The Serbian personal party is also a mass party: the latest figures note that the SNS officially claims 800,000 members, so nearly one in six adult Serbs would adhere to the dominant party in the country. These numbers indicate a radically real desire, not only for the mobilization of voters.
DIAGRAM – The personal party on the Serbian political scene
The quadrant below helps us to better understand what it means for a country to have a personal party in power.
The horizontal axis identifies the voting choices ranging from the vote of membership to the vote of a leadership. The vertical axis defines voting choices driven by individual considerations, by informed citizens, or by group choices, by supporters who mutually confirm themselves in their choices for some common belonging. The four fields of attributes that are constructed identify four types of vote: the vote of ideological affiliation, where groups recognize themselves in a party (think of an area Union); opinion voting, where informed citizens choose certain policies, government options on certain issues; the exchange vote, the patronage, where the leader and the individual citizen agree to favour a citizen’s interest (job, commercial or building license, etc.) and the charismatic vote, where the leader is chosen and supported for his figure, thanks to an almost prelogical relationship with the electorate based on ancestral needs, such as security, sense of belonging, transfer of positive feelings of affection or idolatry of the leader.
If we were to position the Serbian parties on these quadrants, we would see how the SNS would win hands down not only the quadrant of the charismatic vote, but also that of “patronage”. It would also position itself very well in the ideological competition, while in recent days, while in recent days. it has fielded many faces from so-called “civil society” to be a viable option in the opinion vote as well.
Conversely, the right-wing oppositions appear to be strong in the ideological quadrant, but weak in the opinion vote, succumbing in leadership and clearly lacking in the patronage vote. The Serbia Against Violence coalition (“vast programme”, De Gaulle would have commented) is banking everything on the opinion vote with a moralistic approach that excludes the patronage vote, but while Marinika Tepic’s leadership has gained reputation in recent years, the ideological orientation of the coalition is somewhat generic and indistinct, with various members sometimes expressing diametrically opposed views.
If we superimpose on this quadrant the socio-economic-cultural structure of the country, we will see that the most educated and affluent people, who therefore have a rational approach toward voting that is not conditioned by material factors, are concentrated in the capital, while the populist messages, with the giveaways from the state budget to the young and retired, will have their greatest effect in the less affluent areas and among the less affluent sections of the country, who will vote en masse for the party in power.
With a ruling party that is competitive in three out of four quadrants, the outcome of the elections appears quite predictable. With the opinion vote concentrated in the capital, a portion of the opposition will probably be able to claim a gratifying result, but not enough to trigger a shift in power in the country.
Personal party consensus is cultivated on a double track: a popular consensus on TV stations and tabloids that modulate the agenda of offsetting the emotional reactions of the less conscious population, stirring fear, indignation and national pride from time to time to strengthen the emotional bond with the leader. At the top, refined intellectual circles define the national interest and geopolitical strategies while being mindful that, historically, the country can only be strengthened with strong leadership.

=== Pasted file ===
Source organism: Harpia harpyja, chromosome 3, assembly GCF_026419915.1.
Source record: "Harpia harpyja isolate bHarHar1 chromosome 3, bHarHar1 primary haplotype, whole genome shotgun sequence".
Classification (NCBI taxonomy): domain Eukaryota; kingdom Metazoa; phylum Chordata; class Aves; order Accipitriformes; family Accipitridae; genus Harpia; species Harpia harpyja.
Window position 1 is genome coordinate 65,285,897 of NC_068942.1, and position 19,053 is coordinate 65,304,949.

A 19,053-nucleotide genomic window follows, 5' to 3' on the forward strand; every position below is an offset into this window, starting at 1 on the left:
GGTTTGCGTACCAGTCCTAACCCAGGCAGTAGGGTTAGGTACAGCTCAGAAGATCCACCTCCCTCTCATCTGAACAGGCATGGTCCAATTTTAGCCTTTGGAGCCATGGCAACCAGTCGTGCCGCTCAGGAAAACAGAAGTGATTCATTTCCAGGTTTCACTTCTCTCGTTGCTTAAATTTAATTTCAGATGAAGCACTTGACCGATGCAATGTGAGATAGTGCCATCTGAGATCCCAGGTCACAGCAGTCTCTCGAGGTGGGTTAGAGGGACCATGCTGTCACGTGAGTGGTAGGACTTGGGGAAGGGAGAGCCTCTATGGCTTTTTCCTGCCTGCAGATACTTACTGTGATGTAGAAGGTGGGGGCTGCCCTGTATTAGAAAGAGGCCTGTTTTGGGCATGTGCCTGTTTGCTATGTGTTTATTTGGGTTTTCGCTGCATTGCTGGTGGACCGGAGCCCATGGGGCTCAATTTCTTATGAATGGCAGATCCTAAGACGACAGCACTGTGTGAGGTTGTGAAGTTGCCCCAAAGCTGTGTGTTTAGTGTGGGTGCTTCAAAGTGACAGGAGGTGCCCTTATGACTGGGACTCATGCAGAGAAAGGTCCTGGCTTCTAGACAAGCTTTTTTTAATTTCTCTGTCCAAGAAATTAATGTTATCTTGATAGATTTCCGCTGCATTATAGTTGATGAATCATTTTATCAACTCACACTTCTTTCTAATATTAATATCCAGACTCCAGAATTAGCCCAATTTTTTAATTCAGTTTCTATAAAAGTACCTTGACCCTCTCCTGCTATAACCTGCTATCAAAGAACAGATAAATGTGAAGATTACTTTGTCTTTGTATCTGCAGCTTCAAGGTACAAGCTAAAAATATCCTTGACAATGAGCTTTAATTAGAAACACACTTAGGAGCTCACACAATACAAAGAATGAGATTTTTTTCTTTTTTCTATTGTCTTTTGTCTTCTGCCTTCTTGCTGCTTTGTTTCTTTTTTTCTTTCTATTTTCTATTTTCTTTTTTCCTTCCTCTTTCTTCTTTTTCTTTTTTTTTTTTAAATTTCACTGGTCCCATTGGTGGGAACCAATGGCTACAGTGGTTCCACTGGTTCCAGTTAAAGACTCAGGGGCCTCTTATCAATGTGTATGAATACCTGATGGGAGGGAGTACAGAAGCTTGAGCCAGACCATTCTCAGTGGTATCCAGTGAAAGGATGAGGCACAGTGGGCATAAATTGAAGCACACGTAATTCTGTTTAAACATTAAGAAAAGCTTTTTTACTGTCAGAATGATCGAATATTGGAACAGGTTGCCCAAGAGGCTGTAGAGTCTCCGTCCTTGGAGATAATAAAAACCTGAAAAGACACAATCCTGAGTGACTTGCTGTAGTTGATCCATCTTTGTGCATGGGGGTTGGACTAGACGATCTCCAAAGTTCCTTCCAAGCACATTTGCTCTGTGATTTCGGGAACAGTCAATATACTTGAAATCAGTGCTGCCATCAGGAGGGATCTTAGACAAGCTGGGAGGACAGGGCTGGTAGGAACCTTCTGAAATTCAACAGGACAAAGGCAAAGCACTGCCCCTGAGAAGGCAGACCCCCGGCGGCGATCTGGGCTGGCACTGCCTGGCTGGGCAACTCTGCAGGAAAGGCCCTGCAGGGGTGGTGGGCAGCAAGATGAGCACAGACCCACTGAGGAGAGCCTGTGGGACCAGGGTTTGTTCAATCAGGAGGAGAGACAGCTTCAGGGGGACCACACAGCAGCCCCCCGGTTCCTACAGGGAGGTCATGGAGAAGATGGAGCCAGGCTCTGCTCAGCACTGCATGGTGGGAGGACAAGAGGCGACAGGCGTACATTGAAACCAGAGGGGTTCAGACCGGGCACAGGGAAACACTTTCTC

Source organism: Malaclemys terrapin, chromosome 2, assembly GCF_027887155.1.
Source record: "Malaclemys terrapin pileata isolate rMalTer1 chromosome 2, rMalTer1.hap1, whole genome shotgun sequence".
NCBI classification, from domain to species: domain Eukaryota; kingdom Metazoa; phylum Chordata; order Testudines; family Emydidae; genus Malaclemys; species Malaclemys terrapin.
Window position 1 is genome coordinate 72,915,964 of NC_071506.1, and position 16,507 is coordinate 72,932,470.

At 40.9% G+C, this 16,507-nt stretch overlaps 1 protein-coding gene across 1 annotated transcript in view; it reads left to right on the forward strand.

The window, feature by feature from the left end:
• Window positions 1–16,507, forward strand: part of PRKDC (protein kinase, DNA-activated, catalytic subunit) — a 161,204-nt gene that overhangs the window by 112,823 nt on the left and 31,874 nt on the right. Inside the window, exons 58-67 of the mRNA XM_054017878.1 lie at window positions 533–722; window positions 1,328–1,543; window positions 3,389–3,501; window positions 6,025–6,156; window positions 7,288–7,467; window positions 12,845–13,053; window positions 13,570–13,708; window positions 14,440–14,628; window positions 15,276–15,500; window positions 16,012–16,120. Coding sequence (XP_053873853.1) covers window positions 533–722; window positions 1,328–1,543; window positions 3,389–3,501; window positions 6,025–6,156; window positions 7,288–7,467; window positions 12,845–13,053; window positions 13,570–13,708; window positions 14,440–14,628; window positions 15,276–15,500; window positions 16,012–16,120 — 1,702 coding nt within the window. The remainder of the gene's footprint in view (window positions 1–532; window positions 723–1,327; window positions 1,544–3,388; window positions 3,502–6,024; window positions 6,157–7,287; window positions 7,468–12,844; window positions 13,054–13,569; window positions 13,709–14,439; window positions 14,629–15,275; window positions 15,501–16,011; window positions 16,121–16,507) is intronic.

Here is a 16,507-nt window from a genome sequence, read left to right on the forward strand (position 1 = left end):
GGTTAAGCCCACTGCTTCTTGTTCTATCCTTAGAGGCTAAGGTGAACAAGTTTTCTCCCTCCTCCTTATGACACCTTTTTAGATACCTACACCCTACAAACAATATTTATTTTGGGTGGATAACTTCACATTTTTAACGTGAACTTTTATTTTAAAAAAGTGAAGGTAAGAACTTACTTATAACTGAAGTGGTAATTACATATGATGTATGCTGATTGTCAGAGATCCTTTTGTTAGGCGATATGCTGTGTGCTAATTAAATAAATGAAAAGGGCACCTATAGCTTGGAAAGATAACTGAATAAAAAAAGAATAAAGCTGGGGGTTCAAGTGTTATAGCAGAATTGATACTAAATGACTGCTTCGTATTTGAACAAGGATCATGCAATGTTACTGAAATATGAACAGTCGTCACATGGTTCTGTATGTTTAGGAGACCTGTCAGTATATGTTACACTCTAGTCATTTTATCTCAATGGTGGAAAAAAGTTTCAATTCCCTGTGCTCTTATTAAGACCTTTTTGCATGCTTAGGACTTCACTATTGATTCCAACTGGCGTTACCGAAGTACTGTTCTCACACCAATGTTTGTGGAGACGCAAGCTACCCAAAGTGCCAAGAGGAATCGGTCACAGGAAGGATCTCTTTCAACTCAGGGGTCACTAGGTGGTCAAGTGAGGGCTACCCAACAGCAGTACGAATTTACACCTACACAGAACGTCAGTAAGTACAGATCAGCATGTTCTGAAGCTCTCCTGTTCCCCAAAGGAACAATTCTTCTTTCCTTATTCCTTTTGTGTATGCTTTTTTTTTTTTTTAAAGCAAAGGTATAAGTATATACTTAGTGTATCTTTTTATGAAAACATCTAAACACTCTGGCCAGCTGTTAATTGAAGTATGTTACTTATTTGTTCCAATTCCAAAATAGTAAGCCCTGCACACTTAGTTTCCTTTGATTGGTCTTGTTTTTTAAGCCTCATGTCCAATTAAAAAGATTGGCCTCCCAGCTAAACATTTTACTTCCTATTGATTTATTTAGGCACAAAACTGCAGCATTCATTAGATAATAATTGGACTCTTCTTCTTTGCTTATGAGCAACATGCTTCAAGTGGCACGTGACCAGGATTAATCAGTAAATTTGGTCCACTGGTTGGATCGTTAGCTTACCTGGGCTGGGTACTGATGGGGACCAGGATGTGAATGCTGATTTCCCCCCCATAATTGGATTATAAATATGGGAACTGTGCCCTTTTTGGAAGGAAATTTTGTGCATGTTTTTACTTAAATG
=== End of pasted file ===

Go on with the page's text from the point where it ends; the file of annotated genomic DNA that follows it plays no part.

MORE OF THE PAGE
I do not believe that there is a single personal party that cannot be called “sovereignist” or “patriotic” – personal parties are an elaboration of contemporary right-wing culture, of the desire to disintermediate state processes to appeal directly to the people, that is, to what are deemed (or induced) their deepest needs and aspirations. In this sense, the leader is an expression of the national community, understood as Gemeinschaft as opposed to Gesellschaft, or civil society. In his classic text, Ferdinand Tönnies proposes this distinction from which two quite different types of leaders arise: from the ties in community or homeland emerges the charismatic leader, while from rational intersubjective ties, emerges the logical-rational leader, in essence, the technician of the eponymous governments.
In Orthodox countries, the conservative personal party congregates well with the local Patriarchate – the Byzantine symphonia, or full concordance between religion and state, is reaffirmed by this configuration of power in which the head of state is the head of the party with the greatest popular consensus, thus the representative and demiurge of the nation’s destinies, in a hysteroscopic version of which Berdjaev gave the most effective elaboration.
Today’s sovereignist leaders do not spread warlike messages, or rather, in an era of uncertainty, anxieties and new real armed conflicts, they put themselves forward as the first and only viable defenders of their people from aggression or claims, real or presumed of other peoples or international institutions, to a population frightened by global changes, they put themselves forward as their shield, not their sword. It is no coincidence that the animal totem appearing in some SNS election spaces is the wolf, par excellence an animal with a pack leader who protects others.
So we come to the question of Kosovo, the real identity issue of present-day Serbia. After decades of revanchist propaganda, no Serbian government would withstand popular dissent in the case of recognition of Kosovo’s independence. Thus we return to the original question: do the European partners really want the destabilization of Serbia and the area? Of the 18 parties vying for the elections on Sunday, December 17, only the marginal party of former President of the Republic, Boris Tadic and the pro-European platform “Serbia against Violence” stand in the majority of their components for the recognition of Kosovo and in an implicit form anyway. All other parties that do not represent ethnic minorities, if anything, accuse Vucic of being too soft on the Kosovo issue. But in reality, all Serbs know that Sunday will not be a vote either to decide on Kosovo, or on a future membership in the European Union, or on relations with Russia, or on social policies or the model of development that the country should follow. It will be another plebiscite for or against Vucic and his Personal Party.
This post is also available in: Italiano